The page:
Are mantras part of your mediation practice? You don’t have to be a great singer to chant mantras (you can even recite them silently) and once you get the hang of it, you'll be blown away by how powerful they are.Read More
Do you have a healthy relationship with food? I don’t mean ‘do you eat healthy food’? I mean can you just get on with the business of eating without worrying about weight gain/loss, cutting out certain types of food or restricting what and when you eat? Many ‘healthy’ women constantly monitor and control their food intake and intuitive eaters are hard to find.Read More
I received an email recently from a woman called Michelle asking if yoga could help her with insomnia. When I called her to explain how yoga can help manage sleep disorders, she replied “That's great! I've got a couple of kilos to lose and then I’ll sign up.”
Happily, I managed to persuade Michelle that fitness levels and body weight have nothing to do with being able to practice yoga and she started enjoying the benefits of yoga straight away. Michelle is not alone in thinking that yoga is only for fit, slim, bendy people – that’s certainly how it often appears in the media. One of the problems with media images of super flexible yogis doing advanced poses is that many people think “I’ll try yoga when I’m thinner/fitter” or even worse, “yoga’s not for me”.
Have you noticed how your appreciation for something increases when you know it's about to end? Perhaps you savour the views on the last day of your holiday. Maybe you hold your kids more closely just before they leave for school camp. It could just be relishing an extra 10 minutes in bed before the alarm goes off!
Whether you know it or not, in those precious moments when you really appreciate what's happening in the here and now, you're practicing the sacred art of coming into the present moment. It's a delightful experience of mindfulness that has long term positive effects on your health and wellbeing.
Whether you've heard it from your yoga teacher or read it in a self help book, it's likely you've come across the instruction to ‘come into the present moment.’ That's sound advice, but how can you practice that on a day to day basis and what are the benefits?Read More
I’ve been practicing yoga for 25 years and teaching for 15 years. And I’m a long way from being a guru.
I’ve got plenty of diplomas, degrees and postgraduate qualifications as well as many thousands of hours of experience. But the gaps in my knowledge are as wide as the ocean.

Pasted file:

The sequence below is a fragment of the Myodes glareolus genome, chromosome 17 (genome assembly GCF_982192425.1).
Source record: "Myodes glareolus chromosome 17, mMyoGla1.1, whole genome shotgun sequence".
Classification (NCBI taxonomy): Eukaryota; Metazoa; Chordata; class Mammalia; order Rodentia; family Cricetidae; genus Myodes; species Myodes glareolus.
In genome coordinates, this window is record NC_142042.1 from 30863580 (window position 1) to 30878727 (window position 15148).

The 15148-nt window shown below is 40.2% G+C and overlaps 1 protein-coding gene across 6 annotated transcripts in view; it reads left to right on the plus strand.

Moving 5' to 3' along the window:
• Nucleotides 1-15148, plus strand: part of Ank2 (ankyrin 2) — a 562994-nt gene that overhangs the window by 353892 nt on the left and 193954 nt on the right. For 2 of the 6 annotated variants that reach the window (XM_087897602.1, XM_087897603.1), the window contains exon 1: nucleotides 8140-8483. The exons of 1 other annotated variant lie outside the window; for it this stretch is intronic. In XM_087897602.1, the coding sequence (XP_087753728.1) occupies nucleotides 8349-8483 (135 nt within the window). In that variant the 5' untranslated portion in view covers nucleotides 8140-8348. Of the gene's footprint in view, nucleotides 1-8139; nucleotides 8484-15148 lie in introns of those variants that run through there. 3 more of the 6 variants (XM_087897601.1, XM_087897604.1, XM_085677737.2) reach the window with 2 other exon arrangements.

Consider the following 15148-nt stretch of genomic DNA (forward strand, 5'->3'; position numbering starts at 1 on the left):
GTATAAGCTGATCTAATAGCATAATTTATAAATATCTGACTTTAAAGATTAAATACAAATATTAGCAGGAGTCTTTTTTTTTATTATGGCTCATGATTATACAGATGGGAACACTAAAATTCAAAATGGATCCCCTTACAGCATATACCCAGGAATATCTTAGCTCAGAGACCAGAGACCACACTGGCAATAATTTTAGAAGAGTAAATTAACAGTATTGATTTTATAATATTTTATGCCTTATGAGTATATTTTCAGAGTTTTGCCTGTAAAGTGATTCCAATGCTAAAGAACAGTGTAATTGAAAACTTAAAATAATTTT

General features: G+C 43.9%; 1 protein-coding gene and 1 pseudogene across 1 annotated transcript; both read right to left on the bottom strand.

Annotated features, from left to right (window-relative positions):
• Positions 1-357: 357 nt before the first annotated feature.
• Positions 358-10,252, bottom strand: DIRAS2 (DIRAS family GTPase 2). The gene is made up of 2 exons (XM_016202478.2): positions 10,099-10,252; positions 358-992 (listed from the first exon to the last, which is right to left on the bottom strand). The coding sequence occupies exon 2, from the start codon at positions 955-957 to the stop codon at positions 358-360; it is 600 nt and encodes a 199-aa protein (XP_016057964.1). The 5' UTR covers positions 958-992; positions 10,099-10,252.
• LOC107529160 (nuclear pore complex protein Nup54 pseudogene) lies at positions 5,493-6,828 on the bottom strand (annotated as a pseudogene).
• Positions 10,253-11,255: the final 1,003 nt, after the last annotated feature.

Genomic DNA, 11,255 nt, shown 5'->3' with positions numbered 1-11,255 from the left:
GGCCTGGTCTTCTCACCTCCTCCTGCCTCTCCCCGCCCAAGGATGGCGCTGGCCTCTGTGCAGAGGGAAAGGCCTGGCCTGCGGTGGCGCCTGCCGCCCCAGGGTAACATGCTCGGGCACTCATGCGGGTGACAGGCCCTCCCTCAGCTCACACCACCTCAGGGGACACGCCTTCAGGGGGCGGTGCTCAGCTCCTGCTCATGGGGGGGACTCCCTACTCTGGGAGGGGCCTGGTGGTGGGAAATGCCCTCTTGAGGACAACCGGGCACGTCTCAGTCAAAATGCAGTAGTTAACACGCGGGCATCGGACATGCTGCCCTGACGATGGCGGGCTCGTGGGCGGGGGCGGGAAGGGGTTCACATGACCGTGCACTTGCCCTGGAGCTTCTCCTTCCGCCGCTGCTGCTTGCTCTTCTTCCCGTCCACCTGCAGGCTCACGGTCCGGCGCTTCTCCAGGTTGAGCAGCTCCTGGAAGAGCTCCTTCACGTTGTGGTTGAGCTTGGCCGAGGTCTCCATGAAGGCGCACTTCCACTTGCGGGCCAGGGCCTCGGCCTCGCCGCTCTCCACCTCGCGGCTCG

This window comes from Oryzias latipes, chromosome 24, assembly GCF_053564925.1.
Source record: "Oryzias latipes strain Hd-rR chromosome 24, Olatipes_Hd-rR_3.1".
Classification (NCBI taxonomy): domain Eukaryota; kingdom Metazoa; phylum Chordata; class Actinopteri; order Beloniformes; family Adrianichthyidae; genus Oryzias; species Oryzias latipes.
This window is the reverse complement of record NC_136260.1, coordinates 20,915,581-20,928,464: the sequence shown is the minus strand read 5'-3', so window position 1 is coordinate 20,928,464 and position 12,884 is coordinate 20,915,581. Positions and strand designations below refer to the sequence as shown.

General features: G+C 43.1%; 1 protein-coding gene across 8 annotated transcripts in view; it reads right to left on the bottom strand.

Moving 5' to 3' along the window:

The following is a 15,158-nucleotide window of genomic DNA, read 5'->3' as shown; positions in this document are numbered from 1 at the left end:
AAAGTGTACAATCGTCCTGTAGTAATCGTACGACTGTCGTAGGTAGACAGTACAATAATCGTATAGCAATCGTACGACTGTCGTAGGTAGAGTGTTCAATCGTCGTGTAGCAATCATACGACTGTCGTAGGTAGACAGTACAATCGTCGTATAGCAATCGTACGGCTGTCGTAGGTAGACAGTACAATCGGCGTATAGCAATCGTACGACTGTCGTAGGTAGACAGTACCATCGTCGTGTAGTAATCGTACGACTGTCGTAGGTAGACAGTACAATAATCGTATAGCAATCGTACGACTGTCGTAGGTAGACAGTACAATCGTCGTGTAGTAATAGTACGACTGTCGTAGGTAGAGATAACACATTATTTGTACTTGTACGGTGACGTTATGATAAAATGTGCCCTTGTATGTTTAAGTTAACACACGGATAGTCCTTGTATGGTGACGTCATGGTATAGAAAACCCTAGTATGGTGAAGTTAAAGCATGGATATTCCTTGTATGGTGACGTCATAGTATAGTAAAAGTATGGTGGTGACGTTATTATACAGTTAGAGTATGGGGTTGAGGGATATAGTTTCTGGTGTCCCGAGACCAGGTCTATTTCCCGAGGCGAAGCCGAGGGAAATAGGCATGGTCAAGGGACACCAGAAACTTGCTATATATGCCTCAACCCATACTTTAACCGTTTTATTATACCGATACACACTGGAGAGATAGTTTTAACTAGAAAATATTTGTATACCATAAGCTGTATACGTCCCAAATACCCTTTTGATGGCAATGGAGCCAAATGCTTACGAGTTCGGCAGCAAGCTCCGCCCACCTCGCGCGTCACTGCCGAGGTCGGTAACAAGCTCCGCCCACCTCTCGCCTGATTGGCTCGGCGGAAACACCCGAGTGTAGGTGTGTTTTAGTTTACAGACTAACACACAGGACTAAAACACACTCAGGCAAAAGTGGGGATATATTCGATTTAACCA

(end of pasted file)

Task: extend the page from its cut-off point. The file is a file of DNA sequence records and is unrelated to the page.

And that’s a good thing. For two reasons.
I’ve been dropping in to a few casual yoga classes in my neighbourhood recently and I’ve noticed a worrying trend. Too many teachers are mistaking asana sequencing for choreography. Everything is sacrificed on the altar of ‘flowing’ vinyasa. There’s no time to teach safe alignment, challenging poses are presented without adequate preparation and counterposes disappear entirely in the quest to choreograph the perfect flowing vinyasa. Along the way, teachers are throwing out the classic principles of yoga that are designed to keep their students safe.
So what is the difference between asana sequencing and choreography?Read More
Mindfulness is the hottest ticket in town right now. Celebrities, media, self-help books and doctors are all touting the magical properties of mindfulness meditation. And it's true that there have been some convincing studies to show the benefits of mindfulness. But is the mindfulness revolution all it’s made out to be?Read More
I recently ran into Joanne, an old friend and an experienced yoga teacher. She wasn’t feeling very yogic. “Why can’t yoga teachers just teach from what they know?” she said, exasperated. “If one more teacher quotes Rumi at me, I’ll scream!”
Now, Joanne wasn’t suggesting that we have nothing to learn from Rumi or that yoga teachers shouldn’t find inspiration in spiritual texts. That’s clearly not true. Her problem, as she explained, was the use of cookie-cutter scripts in yoga classes.Read More
When I first started practicing in the late 80’s, yoga wasn’t being offered on the same industrial scale as today. Teachers taught classes in community halls and back bedrooms and teacher training was usually conducted informally in small groups or one-on-one.
By the time I started teaching yoga in 2002, the landscape had changed dramatically. Yoga schools and teacher trainings were proliferating across the country and new multi-room professional studios were being built. As the owner of a new and rather small yoga studio, I wondered how I should develop and sustain my little business. I looked around at the growth in the yoga industry and thought that my studio had to keep growing and getting more ‘professional’ in order to survive.Read More